• East Sussex Healthcare Trust lifted out of quality special measures after CQC inspection
  • Trust reported a £57m deficit last financial year and NHSI will maintain financial special measures regime
  • Trust chief executive praised for being “ever present” by CQC inspectors

A hospital trust has been lifted out of quality special measures after a Care Quality Commission inspection saw it come close to a “good” rating.

But it has been told it must remain in financial special measures with NHS Improvement, which argued quality of care and “financial grip go hand in hand.”

East Sussex Healthcare Trust remained as “requires improvement” overall as not all services were re-inspected. But the CQC report praised many aspects of its care, adding that the “executive directors and the chief executive in particular were held in high esteem by staff.” Dr Adrian Bull, the chief executive, was “ever present” and knew people’s names, the report said.

Of the areas inspected, only the emergency department at Eastbourne District General Hospital was still rated as requires improvement with urgent and emergency care and surgery being described as outstanding for well led and medical services outstanding for caring. The trust had been rated as inadequate three years ago, but moved up to requires improvement 18 months ago.

NHS Improvement has confirmed the trust can leave quality special measures and praised its progress but Dr Kathy McLean, NHSI executive medical director and chief operating officer, said: “The trust must now drive major financial improvement and demonstrate its services are financially sustainable. There is strong evidence to show that high quality care and financial grip go hand in hand and the trust must ensure local efficiency plans are not achieved at the expense of the quality and safety of services.”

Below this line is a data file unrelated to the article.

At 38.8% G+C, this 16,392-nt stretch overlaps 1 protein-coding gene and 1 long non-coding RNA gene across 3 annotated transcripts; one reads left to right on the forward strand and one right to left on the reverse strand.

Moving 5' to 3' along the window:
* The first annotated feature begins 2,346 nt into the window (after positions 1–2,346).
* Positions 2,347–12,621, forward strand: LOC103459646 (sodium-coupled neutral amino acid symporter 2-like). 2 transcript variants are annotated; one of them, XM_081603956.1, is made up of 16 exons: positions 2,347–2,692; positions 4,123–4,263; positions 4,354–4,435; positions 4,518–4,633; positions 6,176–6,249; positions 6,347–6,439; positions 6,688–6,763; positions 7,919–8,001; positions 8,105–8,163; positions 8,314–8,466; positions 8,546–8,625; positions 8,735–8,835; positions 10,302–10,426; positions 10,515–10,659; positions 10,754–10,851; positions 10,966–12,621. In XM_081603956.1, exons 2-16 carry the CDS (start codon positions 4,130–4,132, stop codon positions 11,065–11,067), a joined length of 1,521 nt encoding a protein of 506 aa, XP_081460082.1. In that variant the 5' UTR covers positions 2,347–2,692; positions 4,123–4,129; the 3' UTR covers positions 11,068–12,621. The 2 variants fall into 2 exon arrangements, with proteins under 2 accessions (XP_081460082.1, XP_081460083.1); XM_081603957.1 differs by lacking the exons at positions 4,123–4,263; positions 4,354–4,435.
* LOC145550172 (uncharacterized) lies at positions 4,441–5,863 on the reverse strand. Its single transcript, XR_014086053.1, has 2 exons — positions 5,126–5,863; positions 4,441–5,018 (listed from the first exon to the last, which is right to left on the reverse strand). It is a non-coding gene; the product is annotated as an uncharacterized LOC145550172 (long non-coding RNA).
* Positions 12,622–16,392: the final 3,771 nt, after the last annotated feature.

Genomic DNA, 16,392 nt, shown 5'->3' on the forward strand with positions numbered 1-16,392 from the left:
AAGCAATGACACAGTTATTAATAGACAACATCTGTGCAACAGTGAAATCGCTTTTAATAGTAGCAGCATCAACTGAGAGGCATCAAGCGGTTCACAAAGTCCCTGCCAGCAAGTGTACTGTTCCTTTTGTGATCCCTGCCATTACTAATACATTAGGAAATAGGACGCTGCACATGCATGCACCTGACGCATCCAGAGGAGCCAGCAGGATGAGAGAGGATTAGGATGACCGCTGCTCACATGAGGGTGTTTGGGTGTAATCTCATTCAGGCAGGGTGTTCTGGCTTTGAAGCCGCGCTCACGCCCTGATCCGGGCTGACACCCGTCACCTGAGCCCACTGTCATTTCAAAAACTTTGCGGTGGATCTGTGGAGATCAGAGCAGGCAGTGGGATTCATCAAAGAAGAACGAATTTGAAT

The trust had a deficit of £57.4m excluding sustainability and transformation funding last financial year, £20m more than its control total. NHSI is pressing the trust to reduce its deficit to £40m this year, but the trust has said only £48m is achievable.

Dr Bull said the trust had improved its position over the last two years and the underlying deficit had started to reduce but he expected it to take another three years to breakeven.

“We are putting in place the right foundations for sustained success [on quality],” he said. “I think the same about finances – but none of us can turn on a sixpence.

“I absolutely understand NHSI would like us to set a faster trajectory and we are still working to see if we can set an improved trajectory. But we want to be sure that we can deliver the plans that we set.

“I am delighted that the hard work and commitment of people across the organisation has been recognised by the CQC, with the services they inspected rated as mainly good or outstanding.”

He said the trust was aiming to be an outstanding organisation by 2020 adding the CQC’s report was evidence of progress towards that goal.